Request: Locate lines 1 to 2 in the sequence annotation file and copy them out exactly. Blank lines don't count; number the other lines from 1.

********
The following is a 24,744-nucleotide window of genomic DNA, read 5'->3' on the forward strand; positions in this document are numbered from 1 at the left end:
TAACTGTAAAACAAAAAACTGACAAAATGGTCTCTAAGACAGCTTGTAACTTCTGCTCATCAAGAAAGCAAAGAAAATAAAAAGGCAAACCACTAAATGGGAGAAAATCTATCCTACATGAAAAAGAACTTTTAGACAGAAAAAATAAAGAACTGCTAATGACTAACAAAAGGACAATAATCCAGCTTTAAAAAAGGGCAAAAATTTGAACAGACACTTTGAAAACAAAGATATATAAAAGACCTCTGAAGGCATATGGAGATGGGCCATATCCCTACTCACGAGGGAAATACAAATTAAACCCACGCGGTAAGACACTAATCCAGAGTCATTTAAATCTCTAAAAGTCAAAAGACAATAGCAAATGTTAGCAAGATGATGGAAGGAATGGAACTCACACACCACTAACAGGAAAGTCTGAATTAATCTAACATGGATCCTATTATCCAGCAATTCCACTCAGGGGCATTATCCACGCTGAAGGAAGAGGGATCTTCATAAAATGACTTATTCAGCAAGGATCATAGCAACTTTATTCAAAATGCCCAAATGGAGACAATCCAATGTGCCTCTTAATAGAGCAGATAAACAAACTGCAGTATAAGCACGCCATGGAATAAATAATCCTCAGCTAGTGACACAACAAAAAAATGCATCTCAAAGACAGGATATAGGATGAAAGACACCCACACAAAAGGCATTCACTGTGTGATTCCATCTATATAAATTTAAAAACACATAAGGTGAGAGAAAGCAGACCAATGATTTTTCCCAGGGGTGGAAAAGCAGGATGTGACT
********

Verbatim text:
The following is a 24,744-nucleotide window of genomic DNA, read 5'->3' on the forward strand; positions in this document are numbered from 1 at the left end:
TAACTGTAAAACAAAAAACTGACAAAATGGTCTCTAAGACAGCTTGTAACTTCTGCTCATCAAGAAAGCAAAGAAAATAAAAAGGCAAACCACTAAATGGGAGAAAATCTATCCTACATGAAAAAGAACTTTTAGACAGAAAAAATAAAGAACTGCTAATGACTAACAAAAGGACAATAATCCAGCTTTAAAAAAGGGCAAAAATTTGAACAGACACTTTGAAAACAAAGATATATAAAAGACCTCTGAAGGCATATGGAGATGGGCCATATCCCTACTCACGAGGGAAATACAAATTAAACCCACGCGGTAAGACACTAATCCAGAGTCATTTAAATCTCTAAAAGTCAAAAGACAATAGCAAATGTTAGCAAGATGATGGAAGGAATGGAACTCACACACCACTAACAGGAAAGTCTGAATTAATCTAACATGGATCCTATTATCCAGCAATTCCACTCAGGGGCATTATCCACGCTGAAGGAAGAGGGATCTTCATAAAATGACTTATTCAGCAAGGATCATAGCAACTTTATTCAAAATGCCCAAATGGAGACAATCCAATGTGCCTCTTAATAGAGCAGATAAACAAACTGCAGTATAAGCACGCCATGGAATAAATAATCCTCAGCTAGTGACACAACAAAAAAATGCATCTCAAAGACAGGATATAGGATGAAAGACACCCACACAAAAGGCATTCACTGTGTGATTCCATCTATATAAATTTAAAAACACATAAGGTGAGAGAAAGCAGACCAATGATTTTTCCCAGGGGTGGAAAAGCAGGATGTGACT